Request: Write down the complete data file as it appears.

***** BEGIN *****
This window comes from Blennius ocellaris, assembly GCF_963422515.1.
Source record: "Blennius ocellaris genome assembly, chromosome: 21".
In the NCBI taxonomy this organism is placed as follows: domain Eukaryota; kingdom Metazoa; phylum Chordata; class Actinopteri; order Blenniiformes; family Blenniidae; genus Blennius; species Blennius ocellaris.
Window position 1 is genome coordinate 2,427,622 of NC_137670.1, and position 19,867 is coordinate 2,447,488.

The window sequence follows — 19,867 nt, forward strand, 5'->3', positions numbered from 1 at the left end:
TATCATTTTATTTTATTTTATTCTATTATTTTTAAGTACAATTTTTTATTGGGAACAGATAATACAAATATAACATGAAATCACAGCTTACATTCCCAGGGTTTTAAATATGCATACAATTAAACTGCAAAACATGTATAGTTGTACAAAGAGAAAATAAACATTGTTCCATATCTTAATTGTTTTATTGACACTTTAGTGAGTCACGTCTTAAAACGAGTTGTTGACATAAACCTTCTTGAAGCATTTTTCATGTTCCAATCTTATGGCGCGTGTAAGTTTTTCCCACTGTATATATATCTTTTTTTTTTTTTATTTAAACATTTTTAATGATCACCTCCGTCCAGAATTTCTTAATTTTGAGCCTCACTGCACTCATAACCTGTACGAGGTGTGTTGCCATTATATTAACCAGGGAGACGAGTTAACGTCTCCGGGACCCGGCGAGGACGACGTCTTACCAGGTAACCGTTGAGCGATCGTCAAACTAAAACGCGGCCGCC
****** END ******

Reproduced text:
This window comes from Blennius ocellaris, assembly GCF_963422515.1.
Source record: "Blennius ocellaris genome assembly, chromosome: 21".
In the NCBI taxonomy this organism is placed as follows: domain Eukaryota; kingdom Metazoa; phylum Chordata; class Actinopteri; order Blenniiformes; family Blenniidae; genus Blennius; species Blennius ocellaris.
Window position 1 is genome coordinate 2,427,622 of NC_137670.1, and position 19,867 is coordinate 2,447,488.

The window sequence follows — 19,867 nt, forward strand, 5'->3', positions numbered from 1 at the left end:
TATCATTTTATTTTATTTTATTCTATTATTTTTAAGTACAATTTTTTATTGGGAACAGATAATACAAATATAACATGAAATCACAGCTTACATTCCCAGGGTTTTAAATATGCATACAATTAAACTGCAAAACATGTATAGTTGTACAAAGAGAAAATAAACATTGTTCCATATCTTAATTGTTTTATTGACACTTTAGTGAGTCACGTCTTAAAACGAGTTGTTGACATAAACCTTCTTGAAGCATTTTTCATGTTCCAATCTTATGGCGCGTGTAAGTTTTTCCCACTGTATATATATCTTTTTTTTTTTTTATTTAAACATTTTTAATGATCACCTCCGTCCAGAATTTCTTAATTTTGAGCCTCACTGCACTCATAACCTGTACGAGGTGTGTTGCCATTATATTAACCAGGGAGACGAGTTAACGTCTCCGGGACCCGGCGAGGACGACGTCTTACCAGGTAACCGTTGAGCGATCGTCAAACTAAAACGCGGCCGCC